Monday, June 30, 2008

What is a Sitemap file and why should I have one?

I found this information while doing some research. Google has an amazing amount of very informative information this is just one of many articles.

I though it was a really good entry to my blog. This is for those of you who have a website that has a lot of diversified pages. Not all website need a sitemap it just depends on what pages you really want indexed. Some SEO experts (I have read differing opinions as I have researched) believe that you only want your main pages index - and that will give you a higher rating.

Other feel it doesn't seem to matter.

Quoted from http://www.google.com/support/webmasters/bin/answer.py?answer=40318&hl=en:

What is a Sitemap file and why should I have one?

What is a Sitemap file and why should I have one?

In general, there are two types of sitemaps. The first type of sitemap is a HTML page listing the pages of your site - often by section - and is meant to help users find the information they need.

XML Sitemaps - usually called Sitemaps, with a capital S - are a way for you to give Google information about your site. This is the type of Sitemap we'll be discussing in this article.

In its simplest terms, a Sitemap is a list of the pages on your website. Creating and submitting a Sitemap helps make sure that Google knows about all the pages on your site, including URLs that may not be discoverable by Google's normal crawling process.

Sitemaps are particularly helpful if:

  • Your site has dynamic content.
  • Your site has pages that aren't easily discovered by Googlebot during the crawl process - for example, pages featuring rich AJAX or Flash.
  • Your site is new and has few links to it. (Googlebot crawls the web by following links from one page to another, so if your site isn't well linked, it may be hard for us to discover it.)
  • Your site has a large archive of content pages that are not well linked to each other, or are not linked at all.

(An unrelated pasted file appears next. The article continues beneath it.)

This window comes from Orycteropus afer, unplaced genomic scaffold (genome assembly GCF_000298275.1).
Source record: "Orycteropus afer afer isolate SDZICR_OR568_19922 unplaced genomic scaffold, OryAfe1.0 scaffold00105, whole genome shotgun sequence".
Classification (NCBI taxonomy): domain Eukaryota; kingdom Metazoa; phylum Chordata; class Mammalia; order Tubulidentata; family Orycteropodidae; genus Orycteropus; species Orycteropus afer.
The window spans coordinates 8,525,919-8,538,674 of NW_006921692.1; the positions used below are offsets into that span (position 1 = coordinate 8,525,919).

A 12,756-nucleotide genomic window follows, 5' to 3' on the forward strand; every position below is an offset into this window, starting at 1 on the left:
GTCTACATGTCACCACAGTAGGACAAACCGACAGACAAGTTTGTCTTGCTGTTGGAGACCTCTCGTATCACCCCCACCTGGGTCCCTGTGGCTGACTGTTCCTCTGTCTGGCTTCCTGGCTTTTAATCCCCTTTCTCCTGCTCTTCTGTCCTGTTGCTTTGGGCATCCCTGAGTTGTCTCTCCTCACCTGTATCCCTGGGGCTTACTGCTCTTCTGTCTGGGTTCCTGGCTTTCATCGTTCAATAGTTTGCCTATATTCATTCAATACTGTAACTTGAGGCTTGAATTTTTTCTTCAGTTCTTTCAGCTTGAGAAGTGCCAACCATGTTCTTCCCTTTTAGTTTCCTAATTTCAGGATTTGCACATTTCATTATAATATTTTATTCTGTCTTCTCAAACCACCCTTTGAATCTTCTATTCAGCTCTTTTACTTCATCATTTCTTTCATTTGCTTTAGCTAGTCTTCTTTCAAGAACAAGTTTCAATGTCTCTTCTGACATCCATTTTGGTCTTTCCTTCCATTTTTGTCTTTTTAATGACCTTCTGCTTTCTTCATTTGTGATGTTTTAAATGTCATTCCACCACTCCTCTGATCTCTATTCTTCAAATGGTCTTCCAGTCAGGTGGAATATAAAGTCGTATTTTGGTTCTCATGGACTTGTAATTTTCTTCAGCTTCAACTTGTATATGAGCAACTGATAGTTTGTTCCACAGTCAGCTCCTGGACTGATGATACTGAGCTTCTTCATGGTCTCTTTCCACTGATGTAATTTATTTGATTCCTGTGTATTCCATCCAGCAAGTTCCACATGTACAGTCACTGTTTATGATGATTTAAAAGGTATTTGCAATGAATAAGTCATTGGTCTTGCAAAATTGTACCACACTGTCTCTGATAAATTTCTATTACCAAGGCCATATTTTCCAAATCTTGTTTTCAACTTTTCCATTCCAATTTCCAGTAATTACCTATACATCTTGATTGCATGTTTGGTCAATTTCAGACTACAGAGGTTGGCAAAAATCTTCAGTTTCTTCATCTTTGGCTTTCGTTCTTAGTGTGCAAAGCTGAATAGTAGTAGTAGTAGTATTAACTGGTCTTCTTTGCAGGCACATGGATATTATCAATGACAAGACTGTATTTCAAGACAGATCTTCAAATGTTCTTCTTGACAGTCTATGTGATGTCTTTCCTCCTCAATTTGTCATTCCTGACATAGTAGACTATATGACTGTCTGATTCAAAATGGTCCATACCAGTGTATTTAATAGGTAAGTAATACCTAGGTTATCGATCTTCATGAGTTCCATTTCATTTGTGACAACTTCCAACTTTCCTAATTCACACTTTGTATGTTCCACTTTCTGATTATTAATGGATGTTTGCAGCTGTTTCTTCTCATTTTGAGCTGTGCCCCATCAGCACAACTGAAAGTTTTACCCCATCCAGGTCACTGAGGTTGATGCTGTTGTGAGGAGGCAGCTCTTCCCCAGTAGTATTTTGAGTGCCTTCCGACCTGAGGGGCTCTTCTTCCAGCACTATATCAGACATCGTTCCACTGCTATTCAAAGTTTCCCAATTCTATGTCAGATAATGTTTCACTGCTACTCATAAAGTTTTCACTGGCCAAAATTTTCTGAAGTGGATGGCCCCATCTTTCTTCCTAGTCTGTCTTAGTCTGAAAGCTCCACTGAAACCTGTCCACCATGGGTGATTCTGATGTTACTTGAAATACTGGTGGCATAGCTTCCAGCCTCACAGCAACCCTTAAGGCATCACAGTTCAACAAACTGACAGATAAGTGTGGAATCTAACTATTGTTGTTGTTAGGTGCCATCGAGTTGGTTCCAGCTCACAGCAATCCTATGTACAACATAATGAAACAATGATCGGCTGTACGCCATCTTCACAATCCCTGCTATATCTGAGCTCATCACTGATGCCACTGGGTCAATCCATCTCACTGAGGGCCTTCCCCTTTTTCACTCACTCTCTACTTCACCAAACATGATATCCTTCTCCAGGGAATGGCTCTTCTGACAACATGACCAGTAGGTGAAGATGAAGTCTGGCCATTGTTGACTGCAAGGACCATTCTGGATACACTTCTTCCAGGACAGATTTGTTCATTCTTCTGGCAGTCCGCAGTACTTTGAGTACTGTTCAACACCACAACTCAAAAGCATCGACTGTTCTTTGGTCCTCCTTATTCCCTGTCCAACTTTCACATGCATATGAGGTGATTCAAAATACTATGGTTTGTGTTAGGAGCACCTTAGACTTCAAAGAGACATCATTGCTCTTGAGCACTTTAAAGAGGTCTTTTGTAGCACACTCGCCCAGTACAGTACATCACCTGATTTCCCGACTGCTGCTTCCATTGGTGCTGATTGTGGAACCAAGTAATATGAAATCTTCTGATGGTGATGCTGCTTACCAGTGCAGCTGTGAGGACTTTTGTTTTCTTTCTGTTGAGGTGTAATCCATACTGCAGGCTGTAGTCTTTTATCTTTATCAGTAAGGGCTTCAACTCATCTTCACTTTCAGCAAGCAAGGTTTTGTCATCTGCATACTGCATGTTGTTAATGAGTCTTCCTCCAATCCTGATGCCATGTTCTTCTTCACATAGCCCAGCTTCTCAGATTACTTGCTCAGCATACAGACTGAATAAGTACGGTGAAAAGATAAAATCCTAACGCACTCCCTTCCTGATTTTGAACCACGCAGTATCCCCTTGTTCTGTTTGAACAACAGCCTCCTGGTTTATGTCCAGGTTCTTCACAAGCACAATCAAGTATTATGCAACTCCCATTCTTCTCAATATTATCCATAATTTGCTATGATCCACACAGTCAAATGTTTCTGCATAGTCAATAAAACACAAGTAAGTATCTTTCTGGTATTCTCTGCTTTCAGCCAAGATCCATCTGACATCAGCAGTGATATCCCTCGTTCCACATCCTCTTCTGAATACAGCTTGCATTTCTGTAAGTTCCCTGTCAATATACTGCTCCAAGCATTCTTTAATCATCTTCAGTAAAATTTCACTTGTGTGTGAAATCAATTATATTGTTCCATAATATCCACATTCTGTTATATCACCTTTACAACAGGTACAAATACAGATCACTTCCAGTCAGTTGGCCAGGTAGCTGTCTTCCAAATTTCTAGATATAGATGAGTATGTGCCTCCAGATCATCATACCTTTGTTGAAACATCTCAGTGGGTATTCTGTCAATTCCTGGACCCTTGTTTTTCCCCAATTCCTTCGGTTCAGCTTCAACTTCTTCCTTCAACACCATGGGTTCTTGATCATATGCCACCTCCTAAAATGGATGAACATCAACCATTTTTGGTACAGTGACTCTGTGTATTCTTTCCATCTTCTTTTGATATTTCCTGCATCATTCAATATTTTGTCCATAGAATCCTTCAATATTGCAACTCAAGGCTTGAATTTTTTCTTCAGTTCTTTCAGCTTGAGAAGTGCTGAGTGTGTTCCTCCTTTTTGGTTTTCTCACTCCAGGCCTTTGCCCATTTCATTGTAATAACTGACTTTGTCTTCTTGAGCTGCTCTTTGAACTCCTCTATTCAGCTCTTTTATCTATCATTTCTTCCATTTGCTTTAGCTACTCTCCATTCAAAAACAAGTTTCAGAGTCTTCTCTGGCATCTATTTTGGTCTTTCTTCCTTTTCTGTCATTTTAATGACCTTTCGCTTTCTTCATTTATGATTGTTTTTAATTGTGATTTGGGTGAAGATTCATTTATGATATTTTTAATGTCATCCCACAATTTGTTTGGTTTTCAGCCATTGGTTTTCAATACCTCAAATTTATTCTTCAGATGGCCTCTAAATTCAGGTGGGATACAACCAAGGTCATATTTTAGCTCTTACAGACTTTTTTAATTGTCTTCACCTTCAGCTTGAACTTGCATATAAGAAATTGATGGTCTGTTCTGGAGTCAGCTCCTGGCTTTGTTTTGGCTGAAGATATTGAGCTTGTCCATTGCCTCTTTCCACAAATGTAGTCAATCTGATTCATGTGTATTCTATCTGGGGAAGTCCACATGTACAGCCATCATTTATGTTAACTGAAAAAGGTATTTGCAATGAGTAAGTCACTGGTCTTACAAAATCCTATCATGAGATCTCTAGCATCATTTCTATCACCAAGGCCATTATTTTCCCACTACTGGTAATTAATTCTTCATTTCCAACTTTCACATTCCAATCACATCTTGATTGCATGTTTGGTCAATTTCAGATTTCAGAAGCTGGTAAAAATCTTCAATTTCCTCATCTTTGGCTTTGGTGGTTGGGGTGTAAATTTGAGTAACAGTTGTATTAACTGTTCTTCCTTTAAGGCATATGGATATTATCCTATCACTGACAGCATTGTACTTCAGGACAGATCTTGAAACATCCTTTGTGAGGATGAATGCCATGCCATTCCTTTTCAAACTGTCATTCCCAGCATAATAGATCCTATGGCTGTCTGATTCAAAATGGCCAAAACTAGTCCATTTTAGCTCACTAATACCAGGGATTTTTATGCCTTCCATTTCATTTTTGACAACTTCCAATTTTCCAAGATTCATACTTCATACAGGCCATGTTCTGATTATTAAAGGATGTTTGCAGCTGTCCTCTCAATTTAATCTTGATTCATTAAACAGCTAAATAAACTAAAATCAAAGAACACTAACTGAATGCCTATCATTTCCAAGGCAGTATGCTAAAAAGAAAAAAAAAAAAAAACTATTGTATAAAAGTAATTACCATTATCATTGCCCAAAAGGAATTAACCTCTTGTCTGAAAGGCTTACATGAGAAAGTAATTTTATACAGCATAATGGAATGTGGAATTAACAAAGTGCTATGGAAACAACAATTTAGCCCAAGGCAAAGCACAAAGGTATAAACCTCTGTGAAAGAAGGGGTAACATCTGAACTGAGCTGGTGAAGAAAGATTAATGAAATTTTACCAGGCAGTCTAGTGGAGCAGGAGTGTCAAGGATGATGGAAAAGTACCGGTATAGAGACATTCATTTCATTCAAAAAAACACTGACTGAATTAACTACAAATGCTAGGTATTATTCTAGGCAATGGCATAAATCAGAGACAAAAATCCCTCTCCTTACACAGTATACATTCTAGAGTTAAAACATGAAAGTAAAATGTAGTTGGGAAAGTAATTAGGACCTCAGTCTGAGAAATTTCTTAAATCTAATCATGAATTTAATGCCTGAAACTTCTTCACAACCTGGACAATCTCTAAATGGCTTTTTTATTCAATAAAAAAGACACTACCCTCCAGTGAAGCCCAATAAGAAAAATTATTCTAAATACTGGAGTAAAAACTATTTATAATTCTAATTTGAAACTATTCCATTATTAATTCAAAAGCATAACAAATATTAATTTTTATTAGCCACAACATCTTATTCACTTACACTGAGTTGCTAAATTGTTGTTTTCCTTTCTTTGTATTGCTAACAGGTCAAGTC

You can also use a Sitemap to provide Google with additional information about your pages, including:

  • How often the pages on your site change. For example, you might update your product page daily, but update your About Me page only once every few months.
  • The date each page was last modified.
  • The relative importance of pages on your site. For example, your home page might have a relative importance of 1.0, category pages have an importance of 0.8, and individual blog entries or product pages have an importance of 0.5. This priority only indicates the importance of a particular URL relative to other URLs on your site, and doesn't impact the ranking of your pages in search results.

Sitemaps provide additional information about your site to Google, complementing our normal methods of crawling the web. We expect they will help us crawl more of your site and in a more timely fashion, but we can't guarantee that URLs from your Sitemap will be added to the Google index. Sites are never penalized for submitting Sitemaps.

Google adheres to Sitemap Protocol 0.9 as defined by sitemaps.org. The Sitemap Protocol is a dialect of XML for summarizing Sitemap information that is relevant to web crawlers. Sitemaps created for Google using Sitemap Protocol 0.9 are therefore compatible with other search engines that adopt the standards of sitemaps.org.

While a standard Sitemap works for most sites, you can also create and submit specialized Sitemaps for certain types of content. These Sitemap formats are specific to Google and are not used by other search engines. They're a good way to give Google detailed information about specific content types. For example, publishers can use News Sitemaps to give Google information that can appear in Google News search results, such as publication date, keywords, and stock ticker symbol. Sitemap formats include: